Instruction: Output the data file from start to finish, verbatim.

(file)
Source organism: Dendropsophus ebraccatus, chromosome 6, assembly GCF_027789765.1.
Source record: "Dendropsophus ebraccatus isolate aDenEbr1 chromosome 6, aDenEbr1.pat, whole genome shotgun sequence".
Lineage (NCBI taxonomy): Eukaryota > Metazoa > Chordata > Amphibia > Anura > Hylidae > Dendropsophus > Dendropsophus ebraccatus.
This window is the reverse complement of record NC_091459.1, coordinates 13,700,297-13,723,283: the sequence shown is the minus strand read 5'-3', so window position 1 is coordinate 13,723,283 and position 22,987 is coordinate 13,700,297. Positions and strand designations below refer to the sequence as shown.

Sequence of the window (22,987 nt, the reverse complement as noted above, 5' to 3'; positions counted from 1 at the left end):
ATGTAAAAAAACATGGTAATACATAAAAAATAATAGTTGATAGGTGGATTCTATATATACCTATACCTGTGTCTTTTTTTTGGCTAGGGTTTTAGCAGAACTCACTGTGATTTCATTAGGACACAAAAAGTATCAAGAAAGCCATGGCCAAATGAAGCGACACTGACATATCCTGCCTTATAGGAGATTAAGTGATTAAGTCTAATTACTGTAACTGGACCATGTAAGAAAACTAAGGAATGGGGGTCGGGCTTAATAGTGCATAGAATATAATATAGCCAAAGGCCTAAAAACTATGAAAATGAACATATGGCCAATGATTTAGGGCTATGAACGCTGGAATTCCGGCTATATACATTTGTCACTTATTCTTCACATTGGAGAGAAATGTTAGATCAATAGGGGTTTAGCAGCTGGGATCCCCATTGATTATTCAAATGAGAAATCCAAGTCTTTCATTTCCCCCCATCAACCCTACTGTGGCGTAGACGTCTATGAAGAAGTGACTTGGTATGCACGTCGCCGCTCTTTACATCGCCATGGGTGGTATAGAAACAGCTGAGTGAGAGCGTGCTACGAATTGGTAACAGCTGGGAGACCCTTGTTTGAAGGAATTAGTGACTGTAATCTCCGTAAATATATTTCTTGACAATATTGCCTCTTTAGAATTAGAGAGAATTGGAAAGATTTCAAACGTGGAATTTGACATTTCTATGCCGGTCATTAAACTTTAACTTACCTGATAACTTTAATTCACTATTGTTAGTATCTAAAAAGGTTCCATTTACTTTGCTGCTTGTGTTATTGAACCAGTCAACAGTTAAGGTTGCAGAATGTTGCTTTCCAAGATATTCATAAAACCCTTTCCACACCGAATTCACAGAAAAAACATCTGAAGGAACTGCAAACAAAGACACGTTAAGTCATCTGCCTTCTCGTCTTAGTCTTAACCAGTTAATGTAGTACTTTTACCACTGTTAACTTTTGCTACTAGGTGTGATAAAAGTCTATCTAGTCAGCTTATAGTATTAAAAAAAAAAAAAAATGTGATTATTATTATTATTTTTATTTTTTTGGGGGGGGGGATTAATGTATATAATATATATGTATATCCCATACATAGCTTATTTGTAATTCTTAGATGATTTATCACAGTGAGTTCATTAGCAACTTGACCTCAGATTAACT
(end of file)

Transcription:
Source organism: Dendropsophus ebraccatus, chromosome 6, assembly GCF_027789765.1.
Source record: "Dendropsophus ebraccatus isolate aDenEbr1 chromosome 6, aDenEbr1.pat, whole genome shotgun sequence".
Lineage (NCBI taxonomy): Eukaryota > Metazoa > Chordata > Amphibia > Anura > Hylidae > Dendropsophus > Dendropsophus ebraccatus.
This window is the reverse complement of record NC_091459.1, coordinates 13,700,297-13,723,283: the sequence shown is the minus strand read 5'-3', so window position 1 is coordinate 13,723,283 and position 22,987 is coordinate 13,700,297. Positions and strand designations below refer to the sequence as shown.

Sequence of the window (22,987 nt, the reverse complement as noted above, 5' to 3'; positions counted from 1 at the left end):
ATGTAAAAAAACATGGTAATACATAAAAAATAATAGTTGATAGGTGGATTCTATATATACCTATACCTGTGTCTTTTTTTTGGCTAGGGTTTTAGCAGAACTCACTGTGATTTCATTAGGACACAAAAAGTATCAAGAAAGCCATGGCCAAATGAAGCGACACTGACATATCCTGCCTTATAGGAGATTAAGTGATTAAGTCTAATTACTGTAACTGGACCATGTAAGAAAACTAAGGAATGGGGGTCGGGCTTAATAGTGCATAGAATATAATATAGCCAAAGGCCTAAAAACTATGAAAATGAACATATGGCCAATGATTTAGGGCTATGAACGCTGGAATTCCGGCTATATACATTTGTCACTTATTCTTCACATTGGAGAGAAATGTTAGATCAATAGGGGTTTAGCAGCTGGGATCCCCATTGATTATTCAAATGAGAAATCCAAGTCTTTCATTTCCCCCCATCAACCCTACTGTGGCGTAGACGTCTATGAAGAAGTGACTTGGTATGCACGTCGCCGCTCTTTACATCGCCATGGGTGGTATAGAAACAGCTGAGTGAGAGCGTGCTACGAATTGGTAACAGCTGGGAGACCCTTGTTTGAAGGAATTAGTGACTGTAATCTCCGTAAATATATTTCTTGACAATATTGCCTCTTTAGAATTAGAGAGAATTGGAAAGATTTCAAACGTGGAATTTGACATTTCTATGCCGGTCATTAAACTTTAACTTACCTGATAACTTTAATTCACTATTGTTAGTATCTAAAAAGGTTCCATTTACTTTGCTGCTTGTGTTATTGAACCAGTCAACAGTTAAGGTTGCAGAATGTTGCTTTCCAAGATATTCATAAAACCCTTTCCACACCGAATTCACAGAAAAAACATCTGAAGGAACTGCAAACAAAGACACGTTAAGTCATCTGCCTTCTCGTCTTAGTCTTAACCAGTTAATGTAGTACTTTTACCACTGTTAACTTTTGCTACTAGGTGTGATAAAAGTCTATCTAGTCAGCTTATAGTATTAAAAAAAAAAAAAAATGTGATTATTATTATTATTTTTATTTTTTTGGGGGGGGGGATTAATGTATATAATATATATGTATATCCCATACATAGCTTATTTGTAATTCTTAGATGATTTATCACAGTGAGTTCATTAGCAACTTGACCTCAGATTAACT